Oldrich Zidlik (Czech Republic) Captain Teterevsky (Russia), Maj. Abdul Razak Bello (Nigeria), Capt.
      Ahmad Manzoor (Pakistan) and Maj. Gunnar Westlund (Sweden). From on or about 26 May 1995
      through 27 May 1995, Bosnian Serb military personnel physically secured or otherwise held the UN
      peacekeepers against their will at potential NATO air targets, including the ammunition bunkers at
      Jahorinski Potok, the Jahorina radar site and a nearby communications centre in order to render these
      locations immune from further NATO airstrikes. High level Bosnian Serb political and military
      delegations inspected and photographed the UN hostages who were handcuffed at the ammunition
      bunkers at Jahorinski Potok.’

      All things considered, it appears that your only illustration doesn’t quite support your interpretation of the customary definition of human shields. Unless these personnel were physically at the locations with their arms held up, even detaining them at the locations must’ve involved moving them in some way.

      I think we’ve exhausted the interpretational spectrum. Thanks for the discussion, David. I must sincerely admit it was interesting as well as thought provoking.

  • Gehan

    Sorry about the formatting. Here’s where you can find the judgment: http://www.icty.org/x/cases/mladic/ind/en/kar-ii950724e.pdf

  • “Is that really fair to say?”

    Given that guilt musn’t be presumed, and that there’s no sign in your hypothesis of the civilians being compelled or threatened by Party X, it is perfectly fair to say that neither Party Y nor a neutral party would presume that the civilians are being used as human shields.

    “Having the civilians stationed on the bridge will certainly make the crossing tanks immune to attacks. The same applies to civilians visibly placed in trains that are specific military targets (we need to exclude dual-use objects because that would undermine the ‘deliberate’ nature of the civilian placement).”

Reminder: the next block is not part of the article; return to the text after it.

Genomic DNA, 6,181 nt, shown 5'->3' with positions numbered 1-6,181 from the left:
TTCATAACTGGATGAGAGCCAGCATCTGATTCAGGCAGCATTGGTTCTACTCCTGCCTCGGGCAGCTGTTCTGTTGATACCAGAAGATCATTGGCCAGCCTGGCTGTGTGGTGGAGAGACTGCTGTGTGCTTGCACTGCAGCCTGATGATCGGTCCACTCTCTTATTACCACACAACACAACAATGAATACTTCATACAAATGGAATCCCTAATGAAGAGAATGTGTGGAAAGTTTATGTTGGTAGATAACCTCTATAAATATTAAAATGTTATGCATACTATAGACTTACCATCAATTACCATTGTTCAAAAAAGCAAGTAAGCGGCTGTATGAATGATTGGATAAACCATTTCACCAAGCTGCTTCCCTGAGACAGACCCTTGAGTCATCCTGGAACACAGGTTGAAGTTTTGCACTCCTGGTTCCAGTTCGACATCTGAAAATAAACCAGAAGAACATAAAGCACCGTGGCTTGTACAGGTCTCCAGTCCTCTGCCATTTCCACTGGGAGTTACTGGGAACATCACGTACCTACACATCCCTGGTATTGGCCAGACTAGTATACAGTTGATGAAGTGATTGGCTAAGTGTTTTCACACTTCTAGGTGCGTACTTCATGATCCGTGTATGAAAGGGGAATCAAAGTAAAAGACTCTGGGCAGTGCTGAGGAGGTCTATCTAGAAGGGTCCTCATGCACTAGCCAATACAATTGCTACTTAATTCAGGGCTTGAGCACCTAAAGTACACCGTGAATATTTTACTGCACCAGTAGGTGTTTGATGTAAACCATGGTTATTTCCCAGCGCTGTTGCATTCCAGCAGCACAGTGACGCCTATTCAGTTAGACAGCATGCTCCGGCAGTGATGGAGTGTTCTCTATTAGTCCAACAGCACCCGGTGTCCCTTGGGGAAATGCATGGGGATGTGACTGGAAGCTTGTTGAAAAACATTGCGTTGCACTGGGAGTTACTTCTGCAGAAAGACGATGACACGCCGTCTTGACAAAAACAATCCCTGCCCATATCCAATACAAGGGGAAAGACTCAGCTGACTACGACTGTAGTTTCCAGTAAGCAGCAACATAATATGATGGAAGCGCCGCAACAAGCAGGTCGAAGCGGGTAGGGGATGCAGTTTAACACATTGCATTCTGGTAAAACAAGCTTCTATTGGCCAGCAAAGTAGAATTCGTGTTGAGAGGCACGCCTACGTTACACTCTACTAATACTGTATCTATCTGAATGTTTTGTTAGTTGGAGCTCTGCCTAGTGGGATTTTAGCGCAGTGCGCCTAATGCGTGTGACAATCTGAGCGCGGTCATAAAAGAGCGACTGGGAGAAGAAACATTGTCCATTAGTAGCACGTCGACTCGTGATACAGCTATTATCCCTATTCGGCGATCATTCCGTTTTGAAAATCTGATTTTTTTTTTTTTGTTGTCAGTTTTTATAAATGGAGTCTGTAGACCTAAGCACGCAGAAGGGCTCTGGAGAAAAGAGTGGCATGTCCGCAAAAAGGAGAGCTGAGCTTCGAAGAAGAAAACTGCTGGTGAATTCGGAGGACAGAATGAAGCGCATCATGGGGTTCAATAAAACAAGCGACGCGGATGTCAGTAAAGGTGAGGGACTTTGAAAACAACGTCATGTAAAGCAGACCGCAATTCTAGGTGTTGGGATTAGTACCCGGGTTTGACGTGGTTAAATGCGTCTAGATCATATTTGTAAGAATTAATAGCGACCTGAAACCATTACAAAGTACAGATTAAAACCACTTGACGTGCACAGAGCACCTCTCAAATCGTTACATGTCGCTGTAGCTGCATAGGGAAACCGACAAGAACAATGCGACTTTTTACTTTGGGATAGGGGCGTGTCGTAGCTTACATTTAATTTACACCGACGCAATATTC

Correct. But none of this happens in your hypothesis, so I still fail to see how anyone can misconstrue the described actions to be that of using human shields.

    “I think you might be dodging the hypothetical by not considering the difference between knowingly co-locating the civilians and coincidentally sending them to the bridge.”

    Lol, you seem to have forgotten that it was I who pointed out to you that the deliberate in your hypothesis could be misconstrued to be coincidental, rather than the other way around as you were trying to prove, via your flawed hypothesis! As I said before, it isn’t your intelligence that is to blame but your arrogance; and your ignorance of battlefield realities.

    “I don’t think keeping the civilians at gunpoint would be necessary if the civilians themselves are unaware of the fact that the tanks are being targeted. The co-location at the relevant time puts the civilians at risk. The war crime relates to the risk at which the civilians are put. If it was deliberate co-location, it may be construed as a deployment of human shields.”

    This would be true if the civilians had been ordered to do something unambiguous, like lining the bridge or riding on the tanks. There’s no reason to be suspicious of civilians being told to cross a bridge, since the bridge is not a military object. That is why I invited you to defend the Tiger actions seen in the UAV footage, unambiguous actions of holding civilians at military targets and preventing their departure by firing on them. If you had been able to show that the stresses of combat changed the perceived intention behind the evidentiary actions, we would have a debate. Instead you set out a hypothesis that cannot do so.

    “I think we both agree that when it comes to human shields, some action which CLEARLY reveals the deliberate purpose of rendering the military targets immune to attack is necessary.”

    Certainly, and I suggested that the UAV footage showing the Tigers corraling and shooting at civilians revealed that deliberate purpose and is therefore credible evidence. The verdict in the Karadzic/Mladic case supports this.

    “Our disagreement lies in the nature of the action. I say this deliberate feature can only be demonstrated adequately if the civilians are moved in some way.”

    Quite to the contrary, as both the UAV footage and the Karadzic/Mladic case reveal. The only way to discount these examples is to be selective in the practices, manuals, and articles cited by Rule 97. This is acceptable when defending against an allegation, but in no way represents the truth. Of course, the truth has nothing to do with defence, but about presenting your own version of the truth. Unfortunately for you, the cited practices are pretty clear.